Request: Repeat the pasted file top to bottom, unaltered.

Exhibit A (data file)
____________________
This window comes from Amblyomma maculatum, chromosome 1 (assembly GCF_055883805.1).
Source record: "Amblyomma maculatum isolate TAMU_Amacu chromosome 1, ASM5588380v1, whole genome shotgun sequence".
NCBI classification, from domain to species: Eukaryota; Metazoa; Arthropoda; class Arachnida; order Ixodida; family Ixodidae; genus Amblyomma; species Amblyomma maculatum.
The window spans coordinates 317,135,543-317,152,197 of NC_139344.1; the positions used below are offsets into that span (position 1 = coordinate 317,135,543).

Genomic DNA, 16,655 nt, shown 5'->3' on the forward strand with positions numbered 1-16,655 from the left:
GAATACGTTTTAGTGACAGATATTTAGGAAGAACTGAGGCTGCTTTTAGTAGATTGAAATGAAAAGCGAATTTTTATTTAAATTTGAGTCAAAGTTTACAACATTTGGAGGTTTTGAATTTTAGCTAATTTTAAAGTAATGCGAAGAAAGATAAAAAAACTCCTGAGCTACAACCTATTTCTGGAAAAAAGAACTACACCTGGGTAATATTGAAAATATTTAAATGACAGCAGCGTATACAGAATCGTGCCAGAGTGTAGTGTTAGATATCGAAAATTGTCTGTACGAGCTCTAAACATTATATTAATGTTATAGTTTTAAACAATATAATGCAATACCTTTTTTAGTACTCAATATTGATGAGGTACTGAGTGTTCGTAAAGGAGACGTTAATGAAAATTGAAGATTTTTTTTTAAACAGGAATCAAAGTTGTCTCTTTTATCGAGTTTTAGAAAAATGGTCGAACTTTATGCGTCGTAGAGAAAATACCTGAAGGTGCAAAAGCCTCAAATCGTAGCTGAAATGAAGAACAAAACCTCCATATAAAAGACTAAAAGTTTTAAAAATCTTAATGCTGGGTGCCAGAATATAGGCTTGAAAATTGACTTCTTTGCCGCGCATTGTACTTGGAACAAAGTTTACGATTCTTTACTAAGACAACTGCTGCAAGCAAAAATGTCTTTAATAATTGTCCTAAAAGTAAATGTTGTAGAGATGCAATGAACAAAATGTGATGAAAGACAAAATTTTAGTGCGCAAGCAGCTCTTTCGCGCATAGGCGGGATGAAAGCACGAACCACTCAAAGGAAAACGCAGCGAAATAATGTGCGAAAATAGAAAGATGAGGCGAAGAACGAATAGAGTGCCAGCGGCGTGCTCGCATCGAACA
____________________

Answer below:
This window comes from Amblyomma maculatum, chromosome 1 (assembly GCF_055883805.1).
Source record: "Amblyomma maculatum isolate TAMU_Amacu chromosome 1, ASM5588380v1, whole genome shotgun sequence".
NCBI classification, from domain to species: Eukaryota; Metazoa; Arthropoda; class Arachnida; order Ixodida; family Ixodidae; genus Amblyomma; species Amblyomma maculatum.
The window spans coordinates 317,135,543-317,152,197 of NC_139344.1; the positions used below are offsets into that span (position 1 = coordinate 317,135,543).

Genomic DNA, 16,655 nt, shown 5'->3' on the forward strand with positions numbered 1-16,655 from the left:
GAATACGTTTTAGTGACAGATATTTAGGAAGAACTGAGGCTGCTTTTAGTAGATTGAAATGAAAAGCGAATTTTTATTTAAATTTGAGTCAAAGTTTACAACATTTGGAGGTTTTGAATTTTAGCTAATTTTAAAGTAATGCGAAGAAAGATAAAAAAACTCCTGAGCTACAACCTATTTCTGGAAAAAAGAACTACACCTGGGTAATATTGAAAATATTTAAATGACAGCAGCGTATACAGAATCGTGCCAGAGTGTAGTGTTAGATATCGAAAATTGTCTGTACGAGCTCTAAACATTATATTAATGTTATAGTTTTAAACAATATAATGCAATACCTTTTTTAGTACTCAATATTGATGAGGTACTGAGTGTTCGTAAAGGAGACGTTAATGAAAATTGAAGATTTTTTTTTAAACAGGAATCAAAGTTGTCTCTTTTATCGAGTTTTAGAAAAATGGTCGAACTTTATGCGTCGTAGAGAAAATACCTGAAGGTGCAAAAGCCTCAAATCGTAGCTGAAATGAAGAACAAAACCTCCATATAAAAGACTAAAAGTTTTAAAAATCTTAATGCTGGGTGCCAGAATATAGGCTTGAAAATTGACTTCTTTGCCGCGCATTGTACTTGGAACAAAGTTTACGATTCTTTACTAAGACAACTGCTGCAAGCAAAAATGTCTTTAATAATTGTCCTAAAAGTAAATGTTGTAGAGATGCAATGAACAAAATGTGATGAAAGACAAAATTTTAGTGCGCAAGCAGCTCTTTCGCGCATAGGCGGGATGAAAGCACGAACCACTCAAAGGAAAACGCAGCGAAATAATGTGCGAAAATAGAAAGATGAGGCGAAGAACGAATAGAGTGCCAGCGGCGTGCTCGCATCGAACA